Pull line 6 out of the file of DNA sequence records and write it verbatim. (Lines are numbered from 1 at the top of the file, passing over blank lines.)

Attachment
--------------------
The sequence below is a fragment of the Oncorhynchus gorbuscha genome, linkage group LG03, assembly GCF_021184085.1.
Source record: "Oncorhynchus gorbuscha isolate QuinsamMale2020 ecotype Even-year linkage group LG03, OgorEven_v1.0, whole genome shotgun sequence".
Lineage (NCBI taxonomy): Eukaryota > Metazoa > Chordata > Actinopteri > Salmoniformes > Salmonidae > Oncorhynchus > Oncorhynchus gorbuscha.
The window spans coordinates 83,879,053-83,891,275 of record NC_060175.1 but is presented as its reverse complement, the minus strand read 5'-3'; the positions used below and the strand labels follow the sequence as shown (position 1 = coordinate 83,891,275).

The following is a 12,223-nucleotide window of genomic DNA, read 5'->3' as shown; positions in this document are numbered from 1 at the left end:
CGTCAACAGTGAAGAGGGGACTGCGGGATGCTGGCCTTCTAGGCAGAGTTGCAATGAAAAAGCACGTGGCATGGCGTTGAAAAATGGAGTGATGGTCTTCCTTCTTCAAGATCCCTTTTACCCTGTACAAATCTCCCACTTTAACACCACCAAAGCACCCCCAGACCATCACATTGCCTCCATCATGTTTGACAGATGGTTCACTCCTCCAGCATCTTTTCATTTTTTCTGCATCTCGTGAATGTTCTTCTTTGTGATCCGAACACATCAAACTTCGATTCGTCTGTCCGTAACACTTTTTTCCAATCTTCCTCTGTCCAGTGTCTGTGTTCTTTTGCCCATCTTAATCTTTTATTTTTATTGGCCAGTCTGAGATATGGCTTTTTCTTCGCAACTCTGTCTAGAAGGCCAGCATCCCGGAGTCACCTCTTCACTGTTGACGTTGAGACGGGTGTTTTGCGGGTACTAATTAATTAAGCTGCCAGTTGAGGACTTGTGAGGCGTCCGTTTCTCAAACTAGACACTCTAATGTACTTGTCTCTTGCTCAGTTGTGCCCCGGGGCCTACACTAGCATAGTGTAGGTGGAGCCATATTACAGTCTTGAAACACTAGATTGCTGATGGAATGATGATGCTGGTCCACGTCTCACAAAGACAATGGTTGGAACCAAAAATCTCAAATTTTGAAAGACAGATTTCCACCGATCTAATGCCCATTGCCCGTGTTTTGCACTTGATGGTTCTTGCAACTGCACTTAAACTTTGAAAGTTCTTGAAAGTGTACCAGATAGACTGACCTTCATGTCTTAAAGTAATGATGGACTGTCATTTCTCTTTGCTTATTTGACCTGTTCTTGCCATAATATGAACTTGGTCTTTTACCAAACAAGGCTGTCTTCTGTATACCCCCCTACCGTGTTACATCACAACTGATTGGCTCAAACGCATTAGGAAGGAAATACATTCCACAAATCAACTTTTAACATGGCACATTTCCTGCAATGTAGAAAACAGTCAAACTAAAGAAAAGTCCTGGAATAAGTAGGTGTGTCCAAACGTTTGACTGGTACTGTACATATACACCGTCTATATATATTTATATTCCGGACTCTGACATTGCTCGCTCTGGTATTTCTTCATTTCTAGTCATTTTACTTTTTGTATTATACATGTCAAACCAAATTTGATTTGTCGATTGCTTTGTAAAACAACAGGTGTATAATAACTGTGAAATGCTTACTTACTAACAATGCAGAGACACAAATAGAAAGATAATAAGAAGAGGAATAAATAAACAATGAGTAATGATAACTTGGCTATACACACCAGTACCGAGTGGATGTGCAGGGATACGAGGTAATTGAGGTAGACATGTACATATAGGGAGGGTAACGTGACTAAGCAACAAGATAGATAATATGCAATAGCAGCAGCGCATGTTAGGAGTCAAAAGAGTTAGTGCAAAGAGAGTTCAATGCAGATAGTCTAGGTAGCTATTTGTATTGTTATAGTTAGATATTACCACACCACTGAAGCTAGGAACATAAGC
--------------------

CGTCAACAGTGAAGAGGGGACTGCGGGATGCTGGCCTTCTAGGCAGAGTTGCAATGAAAAAGCACGTGGCATGGCGTTGAAAAATGGAGTGATGGTCTTCCTTCTTCAAGATCCCTTTTACCCTGTACAAATCTCCCACTTTAACACCACCAAAGCACCCCCAGACCATCACATTGCCTCCATCATGTTTGACAGATGGTTCACTCCTCCAGCATCTTTTCATTTTTTCTGCATCTCGTGAATGTTCTTCTTTGTGATCCGAACACATCAAACTTCGATTCGTCTGTCCGTAACACTTTTTTCCAATCTTCCTCTGTCCAGTGTCTGTGTTCTTTTGCCCATCTTAATCTTTTATTTTTATTGGCCAGTCTGAGATATGGCTTTTTCTTCGCAACTCTGTCTAGAAGGCCAGCATCCCGGAGTCACCTCTTCACTGTTGACGTTGAGACGGGTGTTTTGCGGGTACTAATTAATTAAGCTGCCAGTTGAGGACTTGTGAGGCGTCCGTTTCTCAAACTAGACACTCTAATGTACTTGTCTCTTGCTCAGTTGTGCCCCGGGGCCTACACTAGCATAGTGTAGGTGGAGCCATATTACAGTCTTGAAACACTAGATTGCTGATGGAATGATGATGCTGGTCCACGTCTCACAAAGACAATGGTTGGAACCAAAAATCTCAAATTTTGAAAGACAGATTTCCACCGATCTAATGCCCATTGCCCGTGTTTTGCACTTGATGGTTCTTGCAACTGCACTTAAACTTTGAAAGTTCTTGAAAGTGTACCAGATAGACTGACCTTCATGTCTTAAAGTAATGATGGACTGTCATTTCTCTTTGCTTATTTGACCTGTTCTTGCCATAATATGAACTTGGTCTTTTACCAAACAAGGCTGTCTTCTGTATACCCCCCTACCGTGTTACATCACAACTGATTGGCTCAAACGCATTAGGAAGGAAATACATTCCACAAATCAACTTTTAACATGGCACATTTCCTGCAATGTAGAAAACAGTCAAACTAAAGAAAAGTCCTGGAATAAGTAGGTGTGTCCAAACGTTTGACTGGTACTGTACATATACACCGTCTATATATATTTATATTCCGGACTCTGACATTGCTCGCTCTGGTATTTCTTCATTTCTAGTCATTTTACTTTTTGTATTATACATGTCAAACCAAATTTGATTTGTCGATTGCTTTGTAAAACAACAGGTGTATAATAACTGTGAAATGCTTACTTACTAACAATGCAGAGACACAAATAGAAAGATAATAAGAAGAGGAATAAATAAACAATGAGTAATGATAACTTGGCTATACACACCAGTACCGAGTGGATGTGCAGGGATACGAGGTAATTGAGGTAGACATGTACATATAGGGAGGGTAACGTGACTAAGCAACAAGATAGATAATATGCAATAGCAGCAGCGCATGTTAGGAGTCAAAAGAGTTAGTGCAAAGAGAGTTCAATGCAGATAGTCTAGGTAGCTATTTGTATTGTTATAGTTAGATATTACCACACCACTGAAGCTAGGAACATAAGC